Skin affected by rosacea shows a marked production in cathelicidin. Cathelicidin, produced by the cells of the immune system, is an important defence in the response to bacteria. Cathelicidin is split into the active molecule (LL-37) by an enzyme (serine protease KLK5). In individuals affected by rosacea, these molecules (LL-37 and KLK5) are altered, which leads to changes in the vasodilatation process (blood vessel dilatation), angiogenesis (neovascularization), and deposition (forcing out) into the extracellular matrix (situated outside cells).

An increased number of enzymes (collagenases, elastases) causes inflammation, damage to the vessel wall, and skin hypertrophy (tissue enlargement due to cell size increase). It is believed that these changes and the subsequent swelling promote the colonisation and spread of the Demodex folliculorum acarid (follicle mites) and other microorganisms. The presence of these organisms in hair follicles (a small secretory gland located at the hair follicle) may lead to their clogging and to blister and pimple formation.

Follicle mite (Demodex folliculorum)

The follicle mite is a mite living in human hair follicles (position where body hair grows) and in the sebaceous glands (secretes oily matter) of its hosts. This parasite occurs in the area of the chin, nose, forehead, and back. It is assumed that most of the human population is affected. The probability of infection increases with age. At 60+ years of age, over 50% of the population is reported to host an average contagion (spread by close contact, i.e. sharing common towels).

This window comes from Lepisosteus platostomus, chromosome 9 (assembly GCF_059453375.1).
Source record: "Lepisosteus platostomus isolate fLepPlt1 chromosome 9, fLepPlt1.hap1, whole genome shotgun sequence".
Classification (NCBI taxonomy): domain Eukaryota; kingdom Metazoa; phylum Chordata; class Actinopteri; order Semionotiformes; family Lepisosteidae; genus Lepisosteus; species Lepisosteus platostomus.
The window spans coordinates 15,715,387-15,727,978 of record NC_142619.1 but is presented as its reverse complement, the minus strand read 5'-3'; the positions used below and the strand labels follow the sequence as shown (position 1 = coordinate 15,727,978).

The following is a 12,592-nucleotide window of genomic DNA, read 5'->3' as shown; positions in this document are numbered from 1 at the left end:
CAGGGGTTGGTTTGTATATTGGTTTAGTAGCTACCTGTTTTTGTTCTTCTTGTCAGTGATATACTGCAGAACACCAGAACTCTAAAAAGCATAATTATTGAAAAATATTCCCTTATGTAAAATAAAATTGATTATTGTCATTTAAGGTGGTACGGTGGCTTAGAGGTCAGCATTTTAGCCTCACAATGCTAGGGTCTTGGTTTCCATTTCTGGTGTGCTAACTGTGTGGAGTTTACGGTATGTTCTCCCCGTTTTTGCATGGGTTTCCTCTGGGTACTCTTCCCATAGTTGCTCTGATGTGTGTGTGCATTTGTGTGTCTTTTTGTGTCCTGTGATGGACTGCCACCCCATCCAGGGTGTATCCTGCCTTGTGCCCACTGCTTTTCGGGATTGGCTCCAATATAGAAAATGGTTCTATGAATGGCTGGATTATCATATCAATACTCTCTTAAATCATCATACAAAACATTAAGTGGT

History of rosacea

Rosacea was described in the literature in medieval Britain in The Canterbury Tales. According to some sources, the Greek poet Theocritus mentioned the disease in the 3rd century BC. The Italian painter Ghirlandajo (1449-1494) clearly depicted the condition of rhinophyma in his portrait of an old man on the painting An Old Man and His Grandson, currently exhibited in Paris at the Louvre.

The first person who referred to rosacea as a health condition was the French surgeon Dr. Guy de Chauliac, who observed distinctive red areas on the faces of some patients. This condition was called goutterose (meaning pink droplets) as well as couperose, a French term describing this disease still currently used.

Treatment options for rosacea

The treatment of rosacea is a lengthy process with relatively slow improvements in the symptoms. At the outset, ocular rosacea is nearly invisible. It causes short-term redness in the central area of the face particularly when exposed to sunlight, consuming hot drinks, and during strong emotional fluctuations. However, symptoms may gradually deteriorate. Therefore, it is advisable to visit an ophthalmologist (eye disease specialist) if any of the initial symptoms occur.

The treatment itself is very comprehensive and is specific to each individual person. The treatment should include the education of the patient about the impairment, identification of the factors that aggravate the symptoms of rosacea (provocative factors), and information about prevention, choice of appropriate skin care products, and suitable treatment options. The treatment is also specific to the stage of the disease itself.

In the first stage, local applications of medical creams are used, namely gels and creams containing topical antibiotics and antimycotics, which prevents the growth of fungi (i.e. metronidazole, azelaic acid, tetracyclines, and erythromycin). These substances have an anti-inflammatory effect and suppress bacterial growth on the skin. For maintenance treatment, lotions containing sulphur and ichthammol are applied. In more serious cases, systemic antibiotic treatment, laser treatment, or surgery are chosen.

In the case of ocular rosacea, the application of eye drops and antibiotics is recommended. Alternatively, laser treatment methods, intensive pulse light sources, or other medical and/or surgical means may be used to remove small visible blood vessels and to reduce excessive redness.